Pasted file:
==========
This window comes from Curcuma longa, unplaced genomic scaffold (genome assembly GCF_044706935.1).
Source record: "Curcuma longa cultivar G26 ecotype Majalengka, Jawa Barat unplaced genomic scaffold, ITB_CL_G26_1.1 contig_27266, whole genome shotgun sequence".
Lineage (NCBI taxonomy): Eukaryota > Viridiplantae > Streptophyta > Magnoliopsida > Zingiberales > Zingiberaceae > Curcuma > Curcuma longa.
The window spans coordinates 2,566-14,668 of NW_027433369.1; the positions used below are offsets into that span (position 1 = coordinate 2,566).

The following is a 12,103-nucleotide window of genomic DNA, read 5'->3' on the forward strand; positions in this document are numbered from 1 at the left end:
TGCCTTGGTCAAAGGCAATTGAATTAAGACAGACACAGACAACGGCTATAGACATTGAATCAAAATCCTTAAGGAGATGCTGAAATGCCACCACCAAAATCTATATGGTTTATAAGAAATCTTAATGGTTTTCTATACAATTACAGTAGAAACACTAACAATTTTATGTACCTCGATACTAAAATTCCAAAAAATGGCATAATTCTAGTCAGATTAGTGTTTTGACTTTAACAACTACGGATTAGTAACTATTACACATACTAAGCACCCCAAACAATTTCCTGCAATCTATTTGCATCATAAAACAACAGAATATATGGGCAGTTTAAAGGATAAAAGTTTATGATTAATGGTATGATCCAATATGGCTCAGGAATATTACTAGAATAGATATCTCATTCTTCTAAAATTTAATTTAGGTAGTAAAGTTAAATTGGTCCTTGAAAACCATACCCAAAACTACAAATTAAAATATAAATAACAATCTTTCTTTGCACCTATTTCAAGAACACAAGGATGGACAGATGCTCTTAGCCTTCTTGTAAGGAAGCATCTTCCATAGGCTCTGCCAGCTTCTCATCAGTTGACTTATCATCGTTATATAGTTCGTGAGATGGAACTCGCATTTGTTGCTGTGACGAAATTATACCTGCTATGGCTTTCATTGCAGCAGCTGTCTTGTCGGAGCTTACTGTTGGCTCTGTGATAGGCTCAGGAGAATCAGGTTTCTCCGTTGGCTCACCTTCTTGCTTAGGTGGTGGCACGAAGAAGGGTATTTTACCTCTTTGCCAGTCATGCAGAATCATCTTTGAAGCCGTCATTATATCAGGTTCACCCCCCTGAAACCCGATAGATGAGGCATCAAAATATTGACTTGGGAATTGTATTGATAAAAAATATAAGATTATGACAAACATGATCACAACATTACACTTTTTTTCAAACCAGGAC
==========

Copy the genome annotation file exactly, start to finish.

This window comes from Curcuma longa, unplaced genomic scaffold (genome assembly GCF_044706935.1).
Source record: "Curcuma longa cultivar G26 ecotype Majalengka, Jawa Barat unplaced genomic scaffold, ITB_CL_G26_1.1 contig_27266, whole genome shotgun sequence".
Lineage (NCBI taxonomy): Eukaryota > Viridiplantae > Streptophyta > Magnoliopsida > Zingiberales > Zingiberaceae > Curcuma > Curcuma longa.
The window spans coordinates 2,566-14,668 of NW_027433369.1; the positions used below are offsets into that span (position 1 = coordinate 2,566).

The following is a 12,103-nucleotide window of genomic DNA, read 5'->3' on the forward strand; positions in this document are numbered from 1 at the left end:
TGCCTTGGTCAAAGGCAATTGAATTAAGACAGACACAGACAACGGCTATAGACATTGAATCAAAATCCTTAAGGAGATGCTGAAATGCCACCACCAAAATCTATATGGTTTATAAGAAATCTTAATGGTTTTCTATACAATTACAGTAGAAACACTAACAATTTTATGTACCTCGATACTAAAATTCCAAAAAATGGCATAATTCTAGTCAGATTAGTGTTTTGACTTTAACAACTACGGATTAGTAACTATTACACATACTAAGCACCCCAAACAATTTCCTGCAATCTATTTGCATCATAAAACAACAGAATATATGGGCAGTTTAAAGGATAAAAGTTTATGATTAATGGTATGATCCAATATGGCTCAGGAATATTACTAGAATAGATATCTCATTCTTCTAAAATTTAATTTAGGTAGTAAAGTTAAATTGGTCCTTGAAAACCATACCCAAAACTACAAATTAAAATATAAATAACAATCTTTCTTTGCACCTATTTCAAGAACACAAGGATGGACAGATGCTCTTAGCCTTCTTGTAAGGAAGCATCTTCCATAGGCTCTGCCAGCTTCTCATCAGTTGACTTATCATCGTTATATAGTTCGTGAGATGGAACTCGCATTTGTTGCTGTGACGAAATTATACCTGCTATGGCTTTCATTGCAGCAGCTGTCTTGTCGGAGCTTACTGTTGGCTCTGTGATAGGCTCAGGAGAATCAGGTTTCTCCGTTGGCTCACCTTCTTGCTTAGGTGGTGGCACGAAGAAGGGTATTTTACCTCTTTGCCAGTCATGCAGAATCATCTTTGAAGCCGTCATTATATCAGGTTCACCCCCCTGAAACCCGATAGATGAGGCATCAAAATATTGACTTGGGAATTGTATTGATAAAAAATATAAGATTATGACAAACATGATCACAACATTACACTTTTTTTCAAACCAGGAC